In 1998, Von Saher filed a claim with the Dutch Secretary for Education, Culture, and Science, seeking the return of property taken by Göring.  The claim was rejected as untimely.  In 2007 Von Saher sued the Norton Simon Museum in U.S. District Court in California to return the Cranachs (alleging the inadequacy of the Dutch claims process), and the museum moved to dismiss.  The District Court dismissed the case on preemption grounds, concluding that the then-recent California law abolishing the statute of limitations for wartime artwork claims (California Section 354.3 of Code of Civil Procedure)  “intrudes on the federal government’s exclusive power to make and resolve war, including the procedure for resolving war claims.”  On appeal in 2010, the Court of Appeals upheld the dismissal, because “the power to legislate restitution and reparation claims[] is one that has been exclusively reserved to the national government by the Constitution.”  After thus striking down the abolition of the statute of limitations, the court remanded for further proceedings to determine when Von Saher “discovered” her claim to the painting to enable the District Court to rule on whether the claim was timely.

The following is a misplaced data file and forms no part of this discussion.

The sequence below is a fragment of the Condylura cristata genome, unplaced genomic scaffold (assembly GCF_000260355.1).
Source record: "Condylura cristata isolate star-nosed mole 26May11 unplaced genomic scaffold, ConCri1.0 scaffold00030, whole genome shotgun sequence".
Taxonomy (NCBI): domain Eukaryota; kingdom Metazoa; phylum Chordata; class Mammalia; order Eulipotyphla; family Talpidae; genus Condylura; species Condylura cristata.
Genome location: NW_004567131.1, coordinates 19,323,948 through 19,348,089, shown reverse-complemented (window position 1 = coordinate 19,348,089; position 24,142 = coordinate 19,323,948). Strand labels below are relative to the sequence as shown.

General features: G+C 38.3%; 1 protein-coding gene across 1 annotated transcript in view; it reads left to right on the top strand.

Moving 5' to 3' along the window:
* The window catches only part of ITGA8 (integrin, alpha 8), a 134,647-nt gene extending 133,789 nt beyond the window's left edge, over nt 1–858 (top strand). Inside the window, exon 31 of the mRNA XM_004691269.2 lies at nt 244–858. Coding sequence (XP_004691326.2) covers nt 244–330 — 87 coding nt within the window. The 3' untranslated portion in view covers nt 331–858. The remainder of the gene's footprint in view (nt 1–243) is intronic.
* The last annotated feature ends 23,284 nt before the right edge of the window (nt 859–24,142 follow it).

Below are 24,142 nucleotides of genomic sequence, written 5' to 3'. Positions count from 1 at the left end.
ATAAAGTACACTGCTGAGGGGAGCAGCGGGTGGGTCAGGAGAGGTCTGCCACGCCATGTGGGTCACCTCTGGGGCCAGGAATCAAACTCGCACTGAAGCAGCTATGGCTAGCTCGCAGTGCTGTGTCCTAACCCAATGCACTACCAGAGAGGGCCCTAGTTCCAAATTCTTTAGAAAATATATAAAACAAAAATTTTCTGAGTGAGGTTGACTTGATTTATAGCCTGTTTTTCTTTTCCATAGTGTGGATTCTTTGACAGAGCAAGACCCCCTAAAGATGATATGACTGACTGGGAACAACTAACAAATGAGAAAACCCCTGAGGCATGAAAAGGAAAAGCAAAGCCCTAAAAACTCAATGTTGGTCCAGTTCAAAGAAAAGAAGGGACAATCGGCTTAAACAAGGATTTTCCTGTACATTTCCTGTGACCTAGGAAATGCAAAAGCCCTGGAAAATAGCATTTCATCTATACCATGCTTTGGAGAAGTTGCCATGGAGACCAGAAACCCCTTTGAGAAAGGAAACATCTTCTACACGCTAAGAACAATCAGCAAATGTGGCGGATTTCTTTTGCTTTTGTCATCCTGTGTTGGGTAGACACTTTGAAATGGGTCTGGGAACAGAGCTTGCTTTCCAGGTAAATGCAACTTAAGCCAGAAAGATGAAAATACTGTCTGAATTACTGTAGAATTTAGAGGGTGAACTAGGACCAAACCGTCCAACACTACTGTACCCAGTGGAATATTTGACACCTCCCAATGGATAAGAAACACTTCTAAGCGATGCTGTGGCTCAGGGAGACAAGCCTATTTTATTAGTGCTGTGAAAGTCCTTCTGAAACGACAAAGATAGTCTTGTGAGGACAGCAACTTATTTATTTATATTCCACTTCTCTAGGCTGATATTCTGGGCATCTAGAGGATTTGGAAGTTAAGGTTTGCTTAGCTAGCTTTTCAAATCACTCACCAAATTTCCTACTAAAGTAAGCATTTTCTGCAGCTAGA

Von Saher petitioned the Supreme Court to take the case, and the Supreme Court solicited the views of the United States.  The Solicitor General urged the high court not to take up the question of preemption for laws like California Section 354.3 of Code of Civil Procedure on the theory that the Ninth Circuit got that question right in 2010.  Whether the Soliicitor General believed that preemption applied to the common law claims under all circumstances was left unsaid.  The Supreme Court declined to hear the case.

Last year, the Norton Simon’s second motion to dismiss was granted, not on a finding of timeliness, but rather on the notion that complaints about the Dutch restitution claims process were preempted by the Executive Branch’s foreign affairs domain.  Von Saher v. Norton Simon Museum of Art, 862 F. Supp. 2d 1044, 1052-53 (2012).  This idea, known as “conflict preemption,” has been described by the Supreme Court as “that state laws that conflict with federal law are ‘without effect.’” Von Saher’s appeal from that decision was the subject of the recent hearing.  Later in the same year, the District Court applied the same principle in Cassirer v. Kingdom of Spain, concerning the painting Rue Saint-Honoré, après-midi, effet de pluie by Camille Pissarro that was owned at one time by Lilly Cassirer, a Jewish collector who fled Germany in 1939.

The Hearing